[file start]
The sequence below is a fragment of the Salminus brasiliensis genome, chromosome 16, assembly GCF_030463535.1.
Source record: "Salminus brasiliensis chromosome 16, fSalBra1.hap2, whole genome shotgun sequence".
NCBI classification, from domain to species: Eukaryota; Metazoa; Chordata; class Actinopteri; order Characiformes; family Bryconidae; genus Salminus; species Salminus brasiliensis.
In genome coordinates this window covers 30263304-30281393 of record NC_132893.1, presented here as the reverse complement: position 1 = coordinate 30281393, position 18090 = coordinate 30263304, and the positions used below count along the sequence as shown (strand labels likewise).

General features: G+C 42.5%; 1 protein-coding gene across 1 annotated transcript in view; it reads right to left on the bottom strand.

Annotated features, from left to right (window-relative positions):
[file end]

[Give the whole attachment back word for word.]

The sequence below is a fragment of the Salminus brasiliensis genome, chromosome 16, assembly GCF_030463535.1.
Source record: "Salminus brasiliensis chromosome 16, fSalBra1.hap2, whole genome shotgun sequence".
NCBI classification, from domain to species: Eukaryota; Metazoa; Chordata; class Actinopteri; order Characiformes; family Bryconidae; genus Salminus; species Salminus brasiliensis.
In genome coordinates this window covers 30263304-30281393 of record NC_132893.1, presented here as the reverse complement: position 1 = coordinate 30281393, position 18090 = coordinate 30263304, and the positions used below count along the sequence as shown (strand labels likewise).

General features: G+C 42.5%; 1 protein-coding gene across 1 annotated transcript in view; it reads right to left on the bottom strand.

Annotated features, from left to right (window-relative positions):